Tea Bowl with Half-cartwheel Design, known as YODOGAWA
- Seto kiln, Aichi pref.
- Edo period
- Seto ware
- H-7.7 D-14
- Formerly in the collection of Tsuchiya Soshun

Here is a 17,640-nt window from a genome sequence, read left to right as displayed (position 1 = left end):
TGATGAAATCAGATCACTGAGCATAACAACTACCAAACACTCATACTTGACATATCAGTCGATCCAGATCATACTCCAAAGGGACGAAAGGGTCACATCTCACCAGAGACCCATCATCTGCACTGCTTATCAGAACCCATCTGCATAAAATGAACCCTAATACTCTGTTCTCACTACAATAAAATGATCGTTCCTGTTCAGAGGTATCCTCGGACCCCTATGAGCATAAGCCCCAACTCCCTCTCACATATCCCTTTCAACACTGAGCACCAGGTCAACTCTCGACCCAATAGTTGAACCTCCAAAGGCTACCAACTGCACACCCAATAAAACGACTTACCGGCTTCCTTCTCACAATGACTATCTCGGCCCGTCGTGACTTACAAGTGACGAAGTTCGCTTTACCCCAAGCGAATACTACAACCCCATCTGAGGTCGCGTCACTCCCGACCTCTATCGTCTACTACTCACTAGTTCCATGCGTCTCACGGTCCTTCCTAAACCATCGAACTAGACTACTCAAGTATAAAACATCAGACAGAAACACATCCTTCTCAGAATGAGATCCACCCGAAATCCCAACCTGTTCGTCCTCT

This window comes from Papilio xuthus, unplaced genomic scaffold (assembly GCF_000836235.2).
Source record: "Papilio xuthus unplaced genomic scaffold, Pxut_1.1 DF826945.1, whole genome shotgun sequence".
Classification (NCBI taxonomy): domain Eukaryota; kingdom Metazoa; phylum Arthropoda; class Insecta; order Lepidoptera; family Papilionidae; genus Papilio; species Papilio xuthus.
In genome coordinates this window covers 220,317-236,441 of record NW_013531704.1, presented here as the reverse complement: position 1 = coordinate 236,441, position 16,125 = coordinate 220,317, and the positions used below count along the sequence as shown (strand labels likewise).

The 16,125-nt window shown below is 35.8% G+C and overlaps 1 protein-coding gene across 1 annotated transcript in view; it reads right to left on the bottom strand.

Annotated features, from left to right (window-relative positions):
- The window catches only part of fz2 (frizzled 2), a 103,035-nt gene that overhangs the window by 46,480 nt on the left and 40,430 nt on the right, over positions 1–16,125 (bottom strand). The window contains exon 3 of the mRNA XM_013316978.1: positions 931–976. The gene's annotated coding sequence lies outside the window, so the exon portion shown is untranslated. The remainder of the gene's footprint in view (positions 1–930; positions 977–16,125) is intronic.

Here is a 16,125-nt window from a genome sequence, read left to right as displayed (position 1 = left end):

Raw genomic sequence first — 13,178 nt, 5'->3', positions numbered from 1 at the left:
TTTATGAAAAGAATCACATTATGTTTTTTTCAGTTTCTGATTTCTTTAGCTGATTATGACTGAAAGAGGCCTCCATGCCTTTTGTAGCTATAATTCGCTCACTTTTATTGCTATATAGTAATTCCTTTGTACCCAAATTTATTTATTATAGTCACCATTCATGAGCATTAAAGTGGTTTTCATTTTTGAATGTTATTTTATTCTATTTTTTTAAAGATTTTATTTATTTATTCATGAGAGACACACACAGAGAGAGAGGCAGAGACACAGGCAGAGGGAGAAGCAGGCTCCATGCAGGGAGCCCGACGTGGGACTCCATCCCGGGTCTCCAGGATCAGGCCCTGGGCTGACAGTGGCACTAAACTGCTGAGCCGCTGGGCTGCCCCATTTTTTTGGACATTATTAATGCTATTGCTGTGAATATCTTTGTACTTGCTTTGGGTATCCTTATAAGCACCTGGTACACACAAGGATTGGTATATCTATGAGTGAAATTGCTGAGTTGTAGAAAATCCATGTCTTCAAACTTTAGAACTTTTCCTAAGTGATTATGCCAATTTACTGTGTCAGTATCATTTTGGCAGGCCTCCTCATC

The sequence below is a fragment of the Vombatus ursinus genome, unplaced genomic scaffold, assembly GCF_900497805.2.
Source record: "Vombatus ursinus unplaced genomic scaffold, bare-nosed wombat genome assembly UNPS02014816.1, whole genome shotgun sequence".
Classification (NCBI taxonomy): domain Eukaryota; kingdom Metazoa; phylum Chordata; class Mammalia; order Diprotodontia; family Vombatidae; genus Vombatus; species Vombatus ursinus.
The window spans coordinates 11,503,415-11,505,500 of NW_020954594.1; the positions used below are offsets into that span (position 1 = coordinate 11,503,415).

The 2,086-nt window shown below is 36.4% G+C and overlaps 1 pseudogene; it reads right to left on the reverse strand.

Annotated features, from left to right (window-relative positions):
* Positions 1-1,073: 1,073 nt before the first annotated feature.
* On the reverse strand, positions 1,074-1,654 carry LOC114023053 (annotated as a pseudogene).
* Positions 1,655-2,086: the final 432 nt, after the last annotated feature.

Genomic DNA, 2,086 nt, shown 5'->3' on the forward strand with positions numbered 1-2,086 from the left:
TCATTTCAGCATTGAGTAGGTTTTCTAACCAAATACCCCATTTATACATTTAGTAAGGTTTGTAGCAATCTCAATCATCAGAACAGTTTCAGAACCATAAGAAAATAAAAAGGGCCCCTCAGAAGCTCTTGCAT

Seto ware is the general name given to wares produced around the city of Seto in Aichi prefecture. In the past, those ceramics produced in Japan's western regions, including Kyushu, Shi‐koku and Chugoku, were generally referred to as Karatsu wares. Similarly, those produced east of the Kyoto region were known generally as Seto wares. Since the Azuchi‐momoyama period when the Mino region (present‐day Toki city, Aichi prefecture) produced superb works in the Shino, Ki‐seto and Oribe styles, the Seto area has been one of the central ceramic production regions of Japan. This tea bowl is decorated with simply drawn small and large half‐cartwheels, and the mouth area is circled by a single line. The half‐cartwheel motif traces back to the Heian period, when cart wheels used on oxen carts were submerged in rivers to prevent them from drying out and cracking. While this actual source can be cited, in later periods the motif linked waterwheels and their incessant movement to the every changing nature of this ephemeral world. The name of this bowl, Yodogawa, may have come from a poem expressing just such a sentiment. In this naming of the bowl we can sense the gaze of those cultured individuals who created images and puns around the rules and nature of our human lives. This bowl is said to have been in the collection of the early Edo period samurai, Tsuchiya Soshun.